The first fear I decided to tackle was the trot.  I wasn’t too afraid of riding bareback at a walk and the canter was too far in the “too much fear” column to even think about attempting (with OR without the saddle!)  So armed with determination and lots of prayer, I got to work.  With my heart in my throat, I led Asterion to a small, “safe” paddock, wrapped my legs around him, practically laying on his back with a death grip on his mane, and trotted him for, literally, 3 or 4 seconds. Other than asking him to trot and walk (he responds well to voice commands), I couldn’t direct him at all because it was all I could do to just to force myself to hang on and not burst into tears. I couldn’t even THINK while I was trotting him, because everything in me was trying SO HARD not to panic that it crowded out every other thought I might have had.  During those first few weeks, I built up my time in the trot literally a few seconds each day.  Every time I grew too afraid, I’d force myself to keep going just a few seconds more.  It took weeks before I could trot sitting up and over a month before I could trot for an entire minute.  Progress since then has been excruciatingly slow, but consistently steady.  Five months later, we’ve worked our way up to a canter and today I was able to maintain my balance (for the most part!) during a five minute trot without holding on at all – something I truly wasn’t sure was possible five months ago.  (In fact, not long ago I was searching YouTube for videos of people trotting bareback, semi-convinced that it wasn’t physically possible to do so without holding on for dear life!)  Granted, the trot was slow and on a generally level area of ground, but when I consider those first few weeks and how terrified I was, I can’t help but feel proud of how far we’ve come.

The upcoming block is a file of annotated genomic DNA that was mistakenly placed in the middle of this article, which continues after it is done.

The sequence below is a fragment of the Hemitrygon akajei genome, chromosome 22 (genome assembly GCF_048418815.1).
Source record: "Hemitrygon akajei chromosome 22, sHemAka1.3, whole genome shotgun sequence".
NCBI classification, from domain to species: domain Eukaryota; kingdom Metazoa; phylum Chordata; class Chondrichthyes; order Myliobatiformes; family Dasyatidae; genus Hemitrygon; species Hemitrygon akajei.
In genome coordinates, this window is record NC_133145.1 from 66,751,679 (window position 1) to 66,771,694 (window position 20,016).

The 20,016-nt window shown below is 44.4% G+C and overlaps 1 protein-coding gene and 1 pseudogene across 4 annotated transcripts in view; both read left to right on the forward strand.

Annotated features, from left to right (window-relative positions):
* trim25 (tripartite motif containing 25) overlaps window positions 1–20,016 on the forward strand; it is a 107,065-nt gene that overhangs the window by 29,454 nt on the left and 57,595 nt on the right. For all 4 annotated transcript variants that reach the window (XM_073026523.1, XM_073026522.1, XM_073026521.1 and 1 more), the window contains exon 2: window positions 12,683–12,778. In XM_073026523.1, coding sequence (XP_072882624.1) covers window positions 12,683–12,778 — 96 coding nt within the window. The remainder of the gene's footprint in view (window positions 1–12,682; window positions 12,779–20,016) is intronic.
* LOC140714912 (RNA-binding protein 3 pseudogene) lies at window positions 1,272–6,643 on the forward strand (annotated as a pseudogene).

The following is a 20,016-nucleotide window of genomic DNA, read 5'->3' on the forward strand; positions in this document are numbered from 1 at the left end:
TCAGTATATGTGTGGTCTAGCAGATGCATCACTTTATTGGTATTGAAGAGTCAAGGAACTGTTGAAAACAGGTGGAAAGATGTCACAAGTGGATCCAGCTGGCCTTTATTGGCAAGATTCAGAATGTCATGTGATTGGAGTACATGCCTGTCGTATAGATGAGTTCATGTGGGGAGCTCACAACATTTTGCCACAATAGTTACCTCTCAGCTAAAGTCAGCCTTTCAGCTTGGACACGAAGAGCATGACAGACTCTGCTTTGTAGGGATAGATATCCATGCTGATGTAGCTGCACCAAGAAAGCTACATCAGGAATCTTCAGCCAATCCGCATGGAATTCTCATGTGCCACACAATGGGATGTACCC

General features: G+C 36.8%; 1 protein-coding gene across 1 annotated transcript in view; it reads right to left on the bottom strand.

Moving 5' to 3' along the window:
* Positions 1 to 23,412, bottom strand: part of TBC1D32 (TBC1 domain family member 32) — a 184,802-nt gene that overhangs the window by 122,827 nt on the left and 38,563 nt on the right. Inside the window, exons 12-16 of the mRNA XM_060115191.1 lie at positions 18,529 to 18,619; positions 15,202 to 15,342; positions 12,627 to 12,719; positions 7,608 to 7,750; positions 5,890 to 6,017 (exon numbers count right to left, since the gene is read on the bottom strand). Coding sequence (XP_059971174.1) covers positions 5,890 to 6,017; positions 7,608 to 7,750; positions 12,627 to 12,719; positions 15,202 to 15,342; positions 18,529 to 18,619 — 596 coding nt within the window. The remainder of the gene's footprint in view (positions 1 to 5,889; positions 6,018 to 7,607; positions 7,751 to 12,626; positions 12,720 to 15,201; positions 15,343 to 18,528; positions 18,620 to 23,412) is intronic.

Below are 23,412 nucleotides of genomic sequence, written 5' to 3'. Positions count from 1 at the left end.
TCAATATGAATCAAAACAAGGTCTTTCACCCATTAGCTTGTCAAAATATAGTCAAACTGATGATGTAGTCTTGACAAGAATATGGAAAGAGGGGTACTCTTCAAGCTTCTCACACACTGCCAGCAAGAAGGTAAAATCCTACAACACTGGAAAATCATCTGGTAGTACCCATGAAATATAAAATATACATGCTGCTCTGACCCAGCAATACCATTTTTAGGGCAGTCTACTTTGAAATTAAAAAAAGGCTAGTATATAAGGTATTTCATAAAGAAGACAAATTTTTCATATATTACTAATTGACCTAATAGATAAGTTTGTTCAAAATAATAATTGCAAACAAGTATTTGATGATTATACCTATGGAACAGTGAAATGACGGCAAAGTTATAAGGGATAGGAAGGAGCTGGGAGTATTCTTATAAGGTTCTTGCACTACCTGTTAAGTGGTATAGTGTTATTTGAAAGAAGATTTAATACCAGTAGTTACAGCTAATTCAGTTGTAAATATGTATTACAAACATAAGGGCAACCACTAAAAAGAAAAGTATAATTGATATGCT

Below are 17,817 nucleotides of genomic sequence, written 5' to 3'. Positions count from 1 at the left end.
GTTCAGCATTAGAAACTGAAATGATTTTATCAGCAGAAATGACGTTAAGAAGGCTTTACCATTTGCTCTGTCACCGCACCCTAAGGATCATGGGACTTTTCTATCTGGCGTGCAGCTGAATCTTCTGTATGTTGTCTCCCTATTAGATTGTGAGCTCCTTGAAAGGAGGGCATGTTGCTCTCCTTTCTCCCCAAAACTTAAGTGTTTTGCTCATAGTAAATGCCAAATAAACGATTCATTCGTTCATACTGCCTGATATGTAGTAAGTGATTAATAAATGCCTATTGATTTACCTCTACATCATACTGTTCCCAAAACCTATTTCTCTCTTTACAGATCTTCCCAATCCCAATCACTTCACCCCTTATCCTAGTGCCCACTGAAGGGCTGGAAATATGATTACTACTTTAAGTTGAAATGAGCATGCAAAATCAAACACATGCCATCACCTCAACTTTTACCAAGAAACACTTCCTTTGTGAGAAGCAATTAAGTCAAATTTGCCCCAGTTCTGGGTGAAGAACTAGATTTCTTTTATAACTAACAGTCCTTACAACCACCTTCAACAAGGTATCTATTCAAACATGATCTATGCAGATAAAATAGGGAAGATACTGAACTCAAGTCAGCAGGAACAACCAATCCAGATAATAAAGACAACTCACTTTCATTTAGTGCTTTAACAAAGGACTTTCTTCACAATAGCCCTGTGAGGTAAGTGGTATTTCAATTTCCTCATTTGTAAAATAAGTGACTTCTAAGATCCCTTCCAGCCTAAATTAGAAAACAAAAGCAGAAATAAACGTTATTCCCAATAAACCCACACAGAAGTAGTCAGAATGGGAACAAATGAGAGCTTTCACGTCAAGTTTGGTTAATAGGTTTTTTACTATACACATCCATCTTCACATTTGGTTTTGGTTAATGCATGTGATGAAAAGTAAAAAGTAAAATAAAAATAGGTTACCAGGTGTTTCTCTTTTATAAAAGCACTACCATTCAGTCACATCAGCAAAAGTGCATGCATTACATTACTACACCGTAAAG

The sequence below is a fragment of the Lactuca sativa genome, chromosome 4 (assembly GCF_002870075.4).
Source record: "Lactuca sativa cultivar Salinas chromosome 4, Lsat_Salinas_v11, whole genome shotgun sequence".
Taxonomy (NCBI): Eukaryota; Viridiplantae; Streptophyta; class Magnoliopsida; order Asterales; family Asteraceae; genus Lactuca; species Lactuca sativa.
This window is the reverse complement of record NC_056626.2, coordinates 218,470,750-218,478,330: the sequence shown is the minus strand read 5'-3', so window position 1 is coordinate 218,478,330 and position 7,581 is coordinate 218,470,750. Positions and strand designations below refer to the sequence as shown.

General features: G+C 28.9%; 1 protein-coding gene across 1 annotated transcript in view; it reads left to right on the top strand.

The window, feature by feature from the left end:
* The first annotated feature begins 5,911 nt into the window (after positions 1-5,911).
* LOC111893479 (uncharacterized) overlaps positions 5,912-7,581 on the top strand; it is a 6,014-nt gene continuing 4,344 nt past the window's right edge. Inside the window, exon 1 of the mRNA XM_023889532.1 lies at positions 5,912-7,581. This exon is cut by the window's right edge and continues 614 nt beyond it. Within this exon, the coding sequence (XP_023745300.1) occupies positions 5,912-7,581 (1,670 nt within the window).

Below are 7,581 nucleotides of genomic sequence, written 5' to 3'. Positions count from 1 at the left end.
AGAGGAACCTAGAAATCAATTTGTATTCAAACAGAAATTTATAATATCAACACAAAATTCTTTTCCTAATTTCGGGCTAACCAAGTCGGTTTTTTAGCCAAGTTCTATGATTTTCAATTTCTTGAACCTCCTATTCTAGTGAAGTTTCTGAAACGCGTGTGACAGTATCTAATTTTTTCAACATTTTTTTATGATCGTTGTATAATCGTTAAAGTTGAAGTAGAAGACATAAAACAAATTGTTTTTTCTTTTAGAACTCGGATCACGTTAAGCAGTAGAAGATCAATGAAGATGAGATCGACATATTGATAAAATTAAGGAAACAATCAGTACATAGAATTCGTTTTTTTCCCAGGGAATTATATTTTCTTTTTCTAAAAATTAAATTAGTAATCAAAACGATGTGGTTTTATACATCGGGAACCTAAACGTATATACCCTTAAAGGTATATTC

Here’s what my “move closer, stay longer” list looked like, five months ago:

And here it is today:

We’re getting there!!!

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Waiting for baby